As a copywriter, you may be asked to write copy for any of the five main channels: print, outdoor, online, broadcast and branding.
Search engine optimization, direct response, radio & television, and business to business are types of copywriting that require specialized skills.
You will be writing for consumers or businesses. Learn the main differences between these two audiences.
Some writers confuse content marketing, technical writing and public relations writing with copywriting. Learn the differences between these types of writing. And discover what makes copywriting unique.
The prospect of starting each day with a blank page and having to fill it with one thousand words before lunch fills some copywriters with dread. Writing copy from scratch is tough enough. But writing copy to deadline is even harder. So, here's the secret. You don't have to sit in front of your keyboard until drops of blood appear on your forehead. Instead, you have to ask seven simple questions.
Whenever a client asks you to write copy to sell something, always take the time to discover what you are selling. Go beyond the obvious specifications and features to discover what the customer is really buying. And always discover the problem that the customer is looking to solve by buying the product or service that your copy is promoting.
You can't write good copy in a vacuum. You need facts, and you need insights. You get these by asking questions. And one of the first questions you ask is this: Where are we selling? This simple question gets you started towards writing great copy. Ask your client, "Where are we selling?" and you'll discover the scope of your project, the mechanics of what you are going to write, and the context of where your copy is appearing in the sales cycle.
Spend your time, energy and creativity only on the people who are likely to buy what you are selling. When you know who you are selling to, and when you know what they are looking to buy, you are ready to start writing great copy.
Your prospects are likely to resist your sales pitch. If they are doing nothing, they are likely to continue doing nothing. If they are walking past your ad in a straight line, they are likely to continue walking past in a straight line. That's the problem with inertia. Your copy has to overcome this inertia. And the most effective way to do so is to answer the question, "Why should my prospective customer buy what I am selling?"
Before you sit down and write a single line of copy, you need to discover who you are competing against. Every product and every service has competition. Your job as a copywriter is to learn as much as you can about your competition so that you can explain why your product or service is better. You face four kinds of competition: other brands, other options, your own brands, and those who do it in house.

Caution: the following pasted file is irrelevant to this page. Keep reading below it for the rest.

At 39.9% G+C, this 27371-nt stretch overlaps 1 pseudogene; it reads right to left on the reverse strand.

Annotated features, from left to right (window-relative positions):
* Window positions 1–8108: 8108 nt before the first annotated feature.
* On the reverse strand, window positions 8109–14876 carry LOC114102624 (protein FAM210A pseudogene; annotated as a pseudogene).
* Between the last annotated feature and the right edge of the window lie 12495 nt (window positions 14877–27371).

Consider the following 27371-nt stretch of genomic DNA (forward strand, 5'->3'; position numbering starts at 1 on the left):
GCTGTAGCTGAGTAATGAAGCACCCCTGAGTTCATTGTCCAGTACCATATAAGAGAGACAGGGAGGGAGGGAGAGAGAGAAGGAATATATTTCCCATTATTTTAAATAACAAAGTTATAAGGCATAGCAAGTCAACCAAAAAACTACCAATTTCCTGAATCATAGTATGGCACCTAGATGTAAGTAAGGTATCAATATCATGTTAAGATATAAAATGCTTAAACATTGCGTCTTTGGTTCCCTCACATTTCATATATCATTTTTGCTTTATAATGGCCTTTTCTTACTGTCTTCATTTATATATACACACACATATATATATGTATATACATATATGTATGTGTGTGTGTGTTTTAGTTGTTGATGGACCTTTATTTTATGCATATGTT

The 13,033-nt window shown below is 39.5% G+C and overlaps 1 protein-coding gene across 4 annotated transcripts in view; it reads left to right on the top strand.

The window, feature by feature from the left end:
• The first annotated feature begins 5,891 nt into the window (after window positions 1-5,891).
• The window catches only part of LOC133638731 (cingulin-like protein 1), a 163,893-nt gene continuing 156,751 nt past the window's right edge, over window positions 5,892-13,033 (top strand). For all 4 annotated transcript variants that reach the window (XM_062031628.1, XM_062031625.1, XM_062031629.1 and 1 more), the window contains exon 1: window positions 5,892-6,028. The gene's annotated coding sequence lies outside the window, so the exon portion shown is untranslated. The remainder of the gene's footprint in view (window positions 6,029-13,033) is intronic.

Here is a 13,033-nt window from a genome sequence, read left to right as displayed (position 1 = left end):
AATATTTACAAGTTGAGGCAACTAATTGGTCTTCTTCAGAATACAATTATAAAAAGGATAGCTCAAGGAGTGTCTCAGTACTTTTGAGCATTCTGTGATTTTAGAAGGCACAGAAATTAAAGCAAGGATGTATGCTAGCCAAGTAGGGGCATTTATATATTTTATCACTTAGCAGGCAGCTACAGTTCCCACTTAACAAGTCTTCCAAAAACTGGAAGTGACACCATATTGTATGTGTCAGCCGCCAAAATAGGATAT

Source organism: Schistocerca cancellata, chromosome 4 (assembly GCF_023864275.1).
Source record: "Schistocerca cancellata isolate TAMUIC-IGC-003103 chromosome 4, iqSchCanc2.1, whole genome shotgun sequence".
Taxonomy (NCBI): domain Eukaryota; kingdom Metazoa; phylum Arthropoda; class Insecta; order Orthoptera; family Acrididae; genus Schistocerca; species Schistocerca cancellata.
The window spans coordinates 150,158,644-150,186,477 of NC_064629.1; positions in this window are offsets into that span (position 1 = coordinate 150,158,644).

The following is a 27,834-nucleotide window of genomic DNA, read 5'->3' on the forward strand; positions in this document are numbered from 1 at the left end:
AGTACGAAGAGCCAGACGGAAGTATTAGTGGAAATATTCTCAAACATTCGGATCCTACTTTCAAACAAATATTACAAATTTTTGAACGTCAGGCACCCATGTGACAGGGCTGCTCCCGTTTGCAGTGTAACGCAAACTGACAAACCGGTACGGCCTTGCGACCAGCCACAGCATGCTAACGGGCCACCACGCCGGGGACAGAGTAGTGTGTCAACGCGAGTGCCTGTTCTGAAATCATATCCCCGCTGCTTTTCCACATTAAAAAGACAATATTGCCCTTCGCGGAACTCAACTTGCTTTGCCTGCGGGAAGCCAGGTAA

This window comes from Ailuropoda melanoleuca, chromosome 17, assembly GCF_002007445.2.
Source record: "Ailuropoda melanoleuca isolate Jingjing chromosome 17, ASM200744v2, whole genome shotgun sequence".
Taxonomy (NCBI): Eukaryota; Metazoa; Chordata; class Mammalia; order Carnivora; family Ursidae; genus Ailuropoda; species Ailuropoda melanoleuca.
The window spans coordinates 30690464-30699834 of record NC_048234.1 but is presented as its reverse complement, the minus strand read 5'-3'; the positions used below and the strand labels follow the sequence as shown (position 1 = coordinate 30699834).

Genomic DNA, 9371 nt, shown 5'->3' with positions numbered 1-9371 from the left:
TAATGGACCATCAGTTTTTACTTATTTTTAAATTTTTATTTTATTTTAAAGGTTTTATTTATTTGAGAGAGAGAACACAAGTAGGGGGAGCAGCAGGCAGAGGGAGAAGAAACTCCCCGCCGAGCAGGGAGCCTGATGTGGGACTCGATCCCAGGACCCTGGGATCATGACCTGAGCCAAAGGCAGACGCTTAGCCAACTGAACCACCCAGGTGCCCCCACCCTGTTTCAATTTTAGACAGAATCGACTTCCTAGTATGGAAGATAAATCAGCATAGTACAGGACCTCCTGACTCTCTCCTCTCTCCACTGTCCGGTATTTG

Q 6. What is the most important thing to say?
The main difference between copywriting and just about every other kind of writing is that copywriting is designed to make people do something. Good copywriting doesn't just inform people. It motivates them to take action. Such as download a white paper, call a toll-free number, visit a website or buy a product.
If you want your copy to be successful, give your copy a goal. Make that goal specific. Make it measurable. And then tell your prospective customer what to do, and how to do it.
Should you spend three weeks writing a headline? Probably.
When David Ogilvy landed the Rolls-Royce account, he spent three weeks learning about the car. In his reading, Ogilvy came across this statement, written by an engineer: “At sixty miles an hour, the loudest noise comes from the electric clock.” Ogilvy made that elusive fact the headline for what became the most famous car advertisement of all time.
All great copy contains a big idea well executed. But how can you find that elusive big idea for the product or service you are promoting? Through exhaustive research. Here's how.
The sweetest sound in any language is the sound of your name. That's why the most important word in copywriting is "you."
Since your prospective customers care about themselves more than they care about you or what you are selling, your copy should make your prospects the hero.
Which means your prospect is more important than what you are selling. You can commit to memory every feature of your product, but if you fail to discover who your prospect is and what she wants and why she buys, you will walk home without a sale.
So, study your prospect more than your product.